À défaut de ne pouvoir utiliser le site de la station de ski du Mont-Édouard pour des raisons sanitaires, les bénévoles de l’organisme La Montagne en Feu, de L’Anse-Saint-Jean, animeront le village alpin, au cours de la semaine de relâche, afin de faire bouger jeunes et moins jeunes. La présidente de l’organisme sans but lucratif, Marie-Hélène Gagnon, a mentionné que les bénévoles qui ont habitué le public anjeannois à l’organisation des feux d’artifice de la veille du jour de l’An, ont trimé dur pour monter une programmation diversifiée, durant la prochaine relâche. « L’ouverture de la station de ski a été effectuée il y a 30 ans grâce à l’implication de bénévoles. La Montagne en Feu unit des bénévoles passionnés qui souhaitent offrir des activités ludiques divertissantes en développant des partenariats avec des organismes et entreprises », a-t-elle fait valoir. Dès samedi, 30 familles prendront livraison de coffrets scientifiques montés par Techno Science Mauricie Centre-du-Québec et le magazine Les Débrouillards. Trois expériences portant sur l’électricité et le magnétisme pourront être réalisées à l’aide d’une vidéo afin que les jeunes puissent mener des expériences qui les mèneront peut-être un jour à travailler pour la NASA. D’autres auront l’occasion de laisser aller leur créativité puisque l’organisation invite toutes les familles à réaliser une sculpture sur neige, un bonhomme de neige, un château de neige à leur lieu de résidence. Des moules en carton plastifié seront disponibles pour la fabrication des blocs de neige. Les 27 et 28 février, le sculpteur Francis Bourgeois démontrera son art sur des blocs de neige entassés aux intersections des rues de la Canourgue, Vébron et Vébron-Dallaire. Ces trois sculptures seront réalisées pour les commanditaires BMR Saint-Honoré, Meubles Gilles Émond et l’entrepreneur Lauréat Gagné. Ceux qui voudront se balader sur des vélos à pneus surdimensionnés pourront en louer un au coût de 10 $ pour une heure. Il faudra toutefois réserver sa bécane avant d’en prendre possession. Le sentier de raquettes longeant le ruisseau Patrice Fortin, entre l’ancien bistro et le champ d’épuration, sera éclairé avec des lampes solaires afin de permettre aux familles d’effectuer une balade nocturne dans le respect du couvre-feu à partir du 27 février et pour toute la semaine. Le lundi 1er mars, les amateurs de bingo virtuel ont rendez-vous à compter de 18h30 pour la tenue d’une soirée divertissante. Selon Mme Gagnon, plusieurs prix pourront être attribués et livrés à domicile le soir même par l’équipe de bénévoles de La Montagne en feu. Ceux qui s’ennuient du golf pourront pratiquer leur coup roulé le 2 mars puisque l’organisation a loué une structure installée à l’extérieur dans le secteur Genolhac-Villefort. Le Café du quai et la cuisinière Marina Lavoie embarquent dans la fête en offrant des poutines déjeuners qui seront disponibles les 28 février et 5 mars. Le 5 mars, les enfants auront aussi l’occasion de bouger avec des courses de raquettes et de poches de jute dans le petit sentier du village. La tenue d’un rallye extérieur, les 3 et 4 mars, ainsi que l’envolée de lanternes biodégradables, le vendredi 5 mars à 18h30, complètent la programmation. Mme Gagnon a mentionné qu’au plan financier, l’organisation a reçu de l’aide de la MRC du Fjord-du-Saguenay, de la municipalité et de la Caisse Desjardins de L’Anse-Saint-Jean et de Boréal Management. Denis Villeneuve, Initiative de journalisme local, Le Quotidien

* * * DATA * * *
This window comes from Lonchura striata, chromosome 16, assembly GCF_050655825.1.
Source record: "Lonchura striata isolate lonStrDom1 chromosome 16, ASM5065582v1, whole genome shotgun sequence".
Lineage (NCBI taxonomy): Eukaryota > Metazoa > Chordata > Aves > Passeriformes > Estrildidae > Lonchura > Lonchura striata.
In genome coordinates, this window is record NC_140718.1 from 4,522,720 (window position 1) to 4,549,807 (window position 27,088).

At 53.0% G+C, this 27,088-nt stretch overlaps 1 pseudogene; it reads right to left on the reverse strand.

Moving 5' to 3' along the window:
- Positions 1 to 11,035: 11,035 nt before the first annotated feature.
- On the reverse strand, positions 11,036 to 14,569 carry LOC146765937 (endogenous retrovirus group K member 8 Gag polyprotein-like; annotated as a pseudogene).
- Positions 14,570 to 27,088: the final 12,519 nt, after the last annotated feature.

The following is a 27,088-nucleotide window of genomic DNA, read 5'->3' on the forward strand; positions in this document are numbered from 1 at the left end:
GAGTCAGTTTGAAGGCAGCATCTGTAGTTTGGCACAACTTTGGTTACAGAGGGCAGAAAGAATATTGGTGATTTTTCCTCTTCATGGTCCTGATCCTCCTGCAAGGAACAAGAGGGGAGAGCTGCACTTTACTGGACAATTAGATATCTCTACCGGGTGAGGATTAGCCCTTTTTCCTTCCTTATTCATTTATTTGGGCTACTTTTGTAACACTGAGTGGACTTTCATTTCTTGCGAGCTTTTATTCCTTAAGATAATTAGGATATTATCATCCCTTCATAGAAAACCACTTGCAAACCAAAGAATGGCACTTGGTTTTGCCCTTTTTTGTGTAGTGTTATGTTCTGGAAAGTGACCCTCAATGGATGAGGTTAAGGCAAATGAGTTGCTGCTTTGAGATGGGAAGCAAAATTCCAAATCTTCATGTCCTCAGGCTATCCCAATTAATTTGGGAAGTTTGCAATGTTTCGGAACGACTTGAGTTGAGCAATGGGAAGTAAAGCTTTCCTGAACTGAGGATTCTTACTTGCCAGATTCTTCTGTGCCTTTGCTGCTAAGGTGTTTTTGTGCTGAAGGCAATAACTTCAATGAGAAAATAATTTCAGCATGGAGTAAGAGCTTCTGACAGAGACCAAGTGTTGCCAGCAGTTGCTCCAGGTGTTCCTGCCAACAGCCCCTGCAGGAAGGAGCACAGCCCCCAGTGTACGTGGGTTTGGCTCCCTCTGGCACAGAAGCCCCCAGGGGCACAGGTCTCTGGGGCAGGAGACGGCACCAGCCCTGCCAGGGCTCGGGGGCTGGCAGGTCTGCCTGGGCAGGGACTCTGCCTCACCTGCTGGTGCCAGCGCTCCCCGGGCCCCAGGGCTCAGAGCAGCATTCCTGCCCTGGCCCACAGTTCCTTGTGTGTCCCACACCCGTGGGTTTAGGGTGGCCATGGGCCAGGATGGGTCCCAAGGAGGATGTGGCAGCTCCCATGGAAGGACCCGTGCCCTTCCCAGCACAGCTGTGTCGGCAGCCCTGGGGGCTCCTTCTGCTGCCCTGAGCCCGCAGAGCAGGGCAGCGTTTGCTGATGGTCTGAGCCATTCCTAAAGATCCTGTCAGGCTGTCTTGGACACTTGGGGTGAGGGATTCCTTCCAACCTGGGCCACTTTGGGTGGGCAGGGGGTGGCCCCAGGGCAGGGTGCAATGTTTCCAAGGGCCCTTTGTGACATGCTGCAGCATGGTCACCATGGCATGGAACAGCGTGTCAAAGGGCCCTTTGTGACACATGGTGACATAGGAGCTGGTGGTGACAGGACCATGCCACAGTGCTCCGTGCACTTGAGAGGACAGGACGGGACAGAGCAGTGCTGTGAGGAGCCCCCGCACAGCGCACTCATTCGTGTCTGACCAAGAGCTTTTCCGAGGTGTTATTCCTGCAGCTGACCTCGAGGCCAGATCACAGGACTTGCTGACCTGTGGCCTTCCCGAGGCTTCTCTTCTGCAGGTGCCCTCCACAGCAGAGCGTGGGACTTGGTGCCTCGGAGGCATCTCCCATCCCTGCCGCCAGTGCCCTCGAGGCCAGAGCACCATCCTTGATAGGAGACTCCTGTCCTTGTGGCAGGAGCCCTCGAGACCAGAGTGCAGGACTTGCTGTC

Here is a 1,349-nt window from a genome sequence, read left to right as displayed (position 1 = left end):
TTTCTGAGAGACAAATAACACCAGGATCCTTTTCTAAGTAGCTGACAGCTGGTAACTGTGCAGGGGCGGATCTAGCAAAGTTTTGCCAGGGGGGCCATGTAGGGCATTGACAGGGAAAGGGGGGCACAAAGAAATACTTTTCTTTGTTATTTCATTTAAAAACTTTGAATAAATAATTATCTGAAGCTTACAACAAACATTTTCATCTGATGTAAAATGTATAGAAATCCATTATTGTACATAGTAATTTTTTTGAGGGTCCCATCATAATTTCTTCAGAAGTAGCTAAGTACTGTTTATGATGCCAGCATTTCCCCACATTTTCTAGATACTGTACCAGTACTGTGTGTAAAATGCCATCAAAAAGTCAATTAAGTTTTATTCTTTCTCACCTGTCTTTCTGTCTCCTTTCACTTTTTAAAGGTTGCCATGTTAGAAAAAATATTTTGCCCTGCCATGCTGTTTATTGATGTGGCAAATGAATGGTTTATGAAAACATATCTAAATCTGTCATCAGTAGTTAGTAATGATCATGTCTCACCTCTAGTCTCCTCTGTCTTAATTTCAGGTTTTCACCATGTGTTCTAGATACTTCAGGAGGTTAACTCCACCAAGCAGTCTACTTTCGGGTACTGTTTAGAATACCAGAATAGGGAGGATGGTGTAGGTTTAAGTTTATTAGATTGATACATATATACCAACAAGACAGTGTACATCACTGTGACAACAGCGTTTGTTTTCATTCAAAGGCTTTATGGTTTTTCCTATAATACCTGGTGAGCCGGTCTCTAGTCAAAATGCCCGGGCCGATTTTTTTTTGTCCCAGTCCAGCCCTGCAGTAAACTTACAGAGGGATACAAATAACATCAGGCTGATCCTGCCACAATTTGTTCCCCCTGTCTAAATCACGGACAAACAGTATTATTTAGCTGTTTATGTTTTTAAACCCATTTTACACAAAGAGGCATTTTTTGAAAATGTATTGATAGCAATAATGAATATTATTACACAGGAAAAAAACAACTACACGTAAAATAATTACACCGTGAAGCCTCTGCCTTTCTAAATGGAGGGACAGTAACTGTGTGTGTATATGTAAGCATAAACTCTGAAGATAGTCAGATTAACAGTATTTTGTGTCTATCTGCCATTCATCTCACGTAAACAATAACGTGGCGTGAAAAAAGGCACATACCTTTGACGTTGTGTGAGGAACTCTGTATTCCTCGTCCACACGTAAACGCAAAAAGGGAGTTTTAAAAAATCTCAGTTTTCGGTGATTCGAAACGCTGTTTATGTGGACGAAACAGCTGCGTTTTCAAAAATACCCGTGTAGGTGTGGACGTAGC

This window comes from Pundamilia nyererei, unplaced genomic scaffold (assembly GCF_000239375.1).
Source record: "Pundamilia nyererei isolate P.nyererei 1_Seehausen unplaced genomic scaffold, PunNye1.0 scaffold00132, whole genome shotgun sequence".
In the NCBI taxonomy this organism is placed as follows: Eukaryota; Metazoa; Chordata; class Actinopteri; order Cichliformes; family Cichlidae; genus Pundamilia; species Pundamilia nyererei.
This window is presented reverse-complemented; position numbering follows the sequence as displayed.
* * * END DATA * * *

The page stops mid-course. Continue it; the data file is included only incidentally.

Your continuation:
(Submitted by Rukiye Turdush - image credit) The House of Commons' vote declaring China's treatment of the Uighurs a genocide has drawn mixed reaction from two Ontario Uighur Muslims who know of loved ones affected by China's actions. While they appreciate the acknowledgement, they feel Canada needs to take action against China and hold it accountable for its persecution of Uighurs and other Turkic Muslims in the Xinjiang region. The vote took place on Monday and 266 MPs voted in favour and zero opposed. Two MPs formally abstained. Prime Minister Justin Trudeau and most of his cabinet colleagues were absent for the vote. Foreign Affairs Minister Marc Garneau was the only cabinet minister present. When it was his turn, he said he abstained "on behalf of the Government of Canada." Anwar Abdurahman, a Uighur resident of London, Ont., found this disappointing. "I feel mixed feelings about it. First of all, I am glad all the MPs stood up against the pressure from China, but at the same time, I'm disappointed with our prime minister and cabinet ministers because they decided to abstain," he said, adding that he wished Canada would take action to stop the genocide instead of debating whether it should be deemed as one. Anwar Abdurahman, a Uighur resident of London, Ont., found it disappointing that the Liberal government abstained from voting on Monday. "At least this is a huge step ahead I guess, given the pressure of the Chinese government," he continued. Rukiye Turdush, who lives in St. Catharines, Ont., and is an alumna of the University of Windsor, said she feels supported but agrees that more needs to be done. "I can't say we feel so happy, but we feel satisfied and we feel recognition and we feel that justice is done with us. We feel that we are not alone," she said. "Just saying the word genocide cannot stop the genocide," she continued. "But this is a very important step. It's a starting point." Turdush and Abdurahman urge the Canadian government to impose Magnitsky Act sanctions on Chinese officials in response to human rights violations by the regime. "If they don't stop the genocide, they have to pay a price. They have to know that. They have to let them know the consequences. I think economic sanction and using the Magnitsky Act, punishing the Chinese officials who is implementing [the] genocide," Turdush said, adding that the country should boycott Chinese products and push to relocate next year's Olympic games. Abdurahman said he wants Canada to work with other Western allies and take charge so other countries follow suit. "Give more pressure on China to stop these kind of atrocities," Abdurahman said. "They should be [held] accountable and they should be punished. They should be brought to the International Criminal Court." According to Amnesty International, an estimated one million or more people have been detained in Chinese detention camps — something the Chinese government calls "re-education camps" — since 2017 where they have "endured a litany of human rights violations." 'You don't know if they're alive or dead' Turdush and Abdurahman both believe they have family and friends that are detained. Turdush said she had more than 30 cousins that she knows of who've been arrested. Those that have been released, she said, are afraid to speak out. Abdurahman said it feels "disturbing" not having closure over his loved ones. "I feel like even if you know someone passed away, that you will think, 'OK, he passed away, so rest in peace,' but [it's the] most disturbing [when] you don't know someone you love ... [is] still alive or if they're still in the camp. If they're alive or dead," he said. Label brings hope to community, says Turdush While they hope some change will come of the vote, Turdush said the label brings her and other Uighurs hope during a time where they feel helpless. "I feel like we're not alone in this world. For the first time that I feel in my country, in Canada, I feel like I'm feel alone in this world," she said. "There is [an] ongoing genocide and these people already almost lost hope. So this message is giving them hope and they feel that they are not alone. And still that justice exists in this world."